Origen, the new South Berkeley venture of longtime restaurateurs Tracy Leighton and Daniel Clayton, isn't shy with its intentions. In case you missed "Farm to Fork Restaurant" chalked across the wall in large type, abundant bowls of squash and pumpkins spill over for your benefit throughout the space (certain to be swapped out seasonally). Burlap sacks and annotated produce diagrams line the walls, with a green and brown color scheme completing the unsubtle, earthy message.
Farm-to-table cuisine has been a la mode for decades in the Bay Area; to dine here is to make peace with this. Fresh, local ingredients can only get you so far, though. If a weak chef trumpets heritage birds and rooftop honey to mask professional shortcomings, it'll show. Not so with Leighton and Clayton, whose sometimes-goofy allegiance to locavore dogma is well matched by their talents in the kitchen.
Fair warning: Don't be intimidated by Origen's menu, an elaborately constructed guide on par with a statistics textbook or the Necronomicon. Elements include a hefty tasting menu; numerous sub-sections like "Nibbles," "Plates," and "Accoutrements"; breakdowns of virtually every ingredient's source; a letter coding system, including S for Sustainable and B for Biodynamic; a wordy manifesto ("The growers who supply us with their farm candy ..."); and enough fonts and boldness levels to combust a copy editor. The enthusiasm is both exhausting and endearing.
A squash salad livened things up to start. A dose of harissa was pepper-sprayed over wilted arugula and roasted squash strips, rounded out with some sheep feta funk. By comparison, the unobtrusive pork rillettes lacked pep (swirling in a little tarragon mustard did help the cause). Sherry vinegar added sweet tang to a mountain of pan-fried brussel sprouts and chestnuts, made snowy with sieved egg crumbles. Flash-fried wonton wraps encased a sweet mash of chicken thigh and apples, served over fried sprigs of broccoli rabe. A little plate of vinegary fried green tomatoes were lightly crisp on the outside, dusted with reggiano and breadcrumbs.
Leighton and Clayton were excited to inherit a wood-burning oven in the Origen space; they're farm-to-forking a range of inventive toppings onto a crisp, slightly charred thin-crust pizza. I tried one with gruyere, eighteen-month aged jamon, and cippolini onions, and another with shrimp, nettles, and sheep feta; both were smart combinations, with little craters of olive oil adding body to a balanced distribution of ingredients. Also, the crust was excellent, especially in light of the chefs' newness to the form.
In addition to expected staples of this type of place — Marin Sun Farms burger, beet salad, fried green tomatoes — there's a broad vision at play here. It's surprising, quite frankly, that Origen manages to dabble in so many cuisines without overreaching. The chefs have good instincts, and they manage to pull off Spanish, Italian, Latin, and Asian-inflected dishes with equal aplomb. A soupy Peruvian-style tamale was spicy and forgettable, but largely their globe-trotting style is effective.
One of my favorite entrées was the red-curry-rubbed pork shoulder, braised for eight hours and served over a web of rice noodles with mixed mushrooms and yam choy (an herbaceous bok choy cousin). The noodles plumped up nicely with the braising juices, and the heady mound of pork shreds was built to savor slow.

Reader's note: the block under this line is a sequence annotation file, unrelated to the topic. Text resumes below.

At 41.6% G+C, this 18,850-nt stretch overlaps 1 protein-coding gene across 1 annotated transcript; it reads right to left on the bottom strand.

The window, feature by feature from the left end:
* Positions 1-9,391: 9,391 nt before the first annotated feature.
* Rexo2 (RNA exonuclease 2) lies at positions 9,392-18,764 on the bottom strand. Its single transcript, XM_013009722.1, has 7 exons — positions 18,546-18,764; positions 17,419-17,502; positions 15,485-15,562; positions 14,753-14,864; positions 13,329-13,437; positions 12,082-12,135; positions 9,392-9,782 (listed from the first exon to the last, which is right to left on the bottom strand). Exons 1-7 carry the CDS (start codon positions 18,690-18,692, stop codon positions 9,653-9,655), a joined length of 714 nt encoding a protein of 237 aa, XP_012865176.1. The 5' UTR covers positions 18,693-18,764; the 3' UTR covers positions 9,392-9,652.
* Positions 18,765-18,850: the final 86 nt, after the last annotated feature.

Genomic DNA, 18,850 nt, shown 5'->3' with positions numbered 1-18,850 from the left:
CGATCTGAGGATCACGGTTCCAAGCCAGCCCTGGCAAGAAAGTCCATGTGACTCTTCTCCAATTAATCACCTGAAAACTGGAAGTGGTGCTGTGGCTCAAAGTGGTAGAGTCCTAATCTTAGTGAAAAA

A rich lingcod filet was crusted in salty potato shavings, then pan-fried and given an oven finish. The decadent fish was fatty and melt-soft, but the shoestring armor braced its wobble. Sautéed sugar snaps and tatsoi greens gave this dish some needed greening.
At Origen, apple cores are used to make syrup for the bar's apple martinis. Spinach that's too homely for a salad goes into the veggie gratin. Leighton and Clayton apply a "root to stem" ardor to their produce that's often reserved for whole-beast cooking. This no-waste philosophy even extends to Origen's gaudy booth upholstery, holdovers from the space's last tenants. "Orange really isn't my thing," said Leighton, "but I'm not just going to tear up the booths. You have to re-use and recycle, right?"
Aesthetics may be the low point at Origen; the owners readily admit they have a difficult space to contend with. The restaurant is sectioned off in three distinct units, without a unified flow throughout. The first area is a long bar facing the open kitchen, a classy found-wood affair that outshines the rest of the space. It opens gawkily into a middle room cramped with wooden two- and four-tops, followed by a third, innermost sanctum with a row of booths along the wall. This parceling of the dining space creates a strange disharmony, with each non-bar area seeming isolated from the restaurant's core. No matter where you sit, you feel marooned.
"On my dream list, I would love to just tear out those walls and create one big space," said Leighton.
The location, too, is not ideal. It's an isolated strip of Telegraph, a mile from the clusters of boutiques and yogurt shops that provide heavy foot traffic. A too-bright neon Open sign glows in Origen's window, incongruous with the soft-lit, earthy interior. Clearly they need something to alert the world to their presence.
For the last six and a half years, Leighton and Clayton have also run a restaurant in Pleasant Hill (The Fig Tree, formerly Nibblers Eatery) with a similar menu and approach to Origen. In Berkeley, they're taking a measured risk: Origen is twice the size of their Pleasant Hill spot, and the last two restaurants in this space didn't last a year. Leighton and Clayton have lost a sous chef and a house manager since opening in late October, but they remain in high spirits.
"I think some people look at us with a little Schadenfreude and wonder, 'Are they going to make it?'" Leighton laughed. "I think curiosity alone is going to bring us new customers."
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